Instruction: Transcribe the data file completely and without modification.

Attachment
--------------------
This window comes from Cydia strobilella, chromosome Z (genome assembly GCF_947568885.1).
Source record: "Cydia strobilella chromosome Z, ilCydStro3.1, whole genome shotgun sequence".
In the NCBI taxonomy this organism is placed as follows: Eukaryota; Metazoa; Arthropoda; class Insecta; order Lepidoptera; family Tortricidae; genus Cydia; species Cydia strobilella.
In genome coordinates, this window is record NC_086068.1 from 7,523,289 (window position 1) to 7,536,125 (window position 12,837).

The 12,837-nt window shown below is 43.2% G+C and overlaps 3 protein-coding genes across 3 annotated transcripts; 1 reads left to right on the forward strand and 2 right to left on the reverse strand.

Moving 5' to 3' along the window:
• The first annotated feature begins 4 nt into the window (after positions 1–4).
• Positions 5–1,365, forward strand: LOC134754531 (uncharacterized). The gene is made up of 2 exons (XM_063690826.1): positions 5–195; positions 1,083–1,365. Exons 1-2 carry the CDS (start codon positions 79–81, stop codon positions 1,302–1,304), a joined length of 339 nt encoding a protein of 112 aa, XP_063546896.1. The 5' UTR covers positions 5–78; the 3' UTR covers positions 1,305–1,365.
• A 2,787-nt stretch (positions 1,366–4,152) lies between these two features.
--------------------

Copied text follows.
This window comes from Cydia strobilella, chromosome Z (genome assembly GCF_947568885.1).
Source record: "Cydia strobilella chromosome Z, ilCydStro3.1, whole genome shotgun sequence".
In the NCBI taxonomy this organism is placed as follows: Eukaryota; Metazoa; Arthropoda; class Insecta; order Lepidoptera; family Tortricidae; genus Cydia; species Cydia strobilella.
In genome coordinates, this window is record NC_086068.1 from 7,523,289 (window position 1) to 7,536,125 (window position 12,837).

The 12,837-nt window shown below is 43.2% G+C and overlaps 3 protein-coding genes across 3 annotated transcripts; 1 reads left to right on the forward strand and 2 right to left on the reverse strand.

Moving 5' to 3' along the window:
• The first annotated feature begins 4 nt into the window (after positions 1–4).
• Positions 5–1,365, forward strand: LOC134754531 (uncharacterized). The gene is made up of 2 exons (XM_063690826.1): positions 5–195; positions 1,083–1,365. Exons 1-2 carry the CDS (start codon positions 79–81, stop codon positions 1,302–1,304), a joined length of 339 nt encoding a protein of 112 aa, XP_063546896.1. The 5' UTR covers positions 5–78; the 3' UTR covers positions 1,305–1,365.
• A 2,787-nt stretch (positions 1,366–4,152) lies between these two features.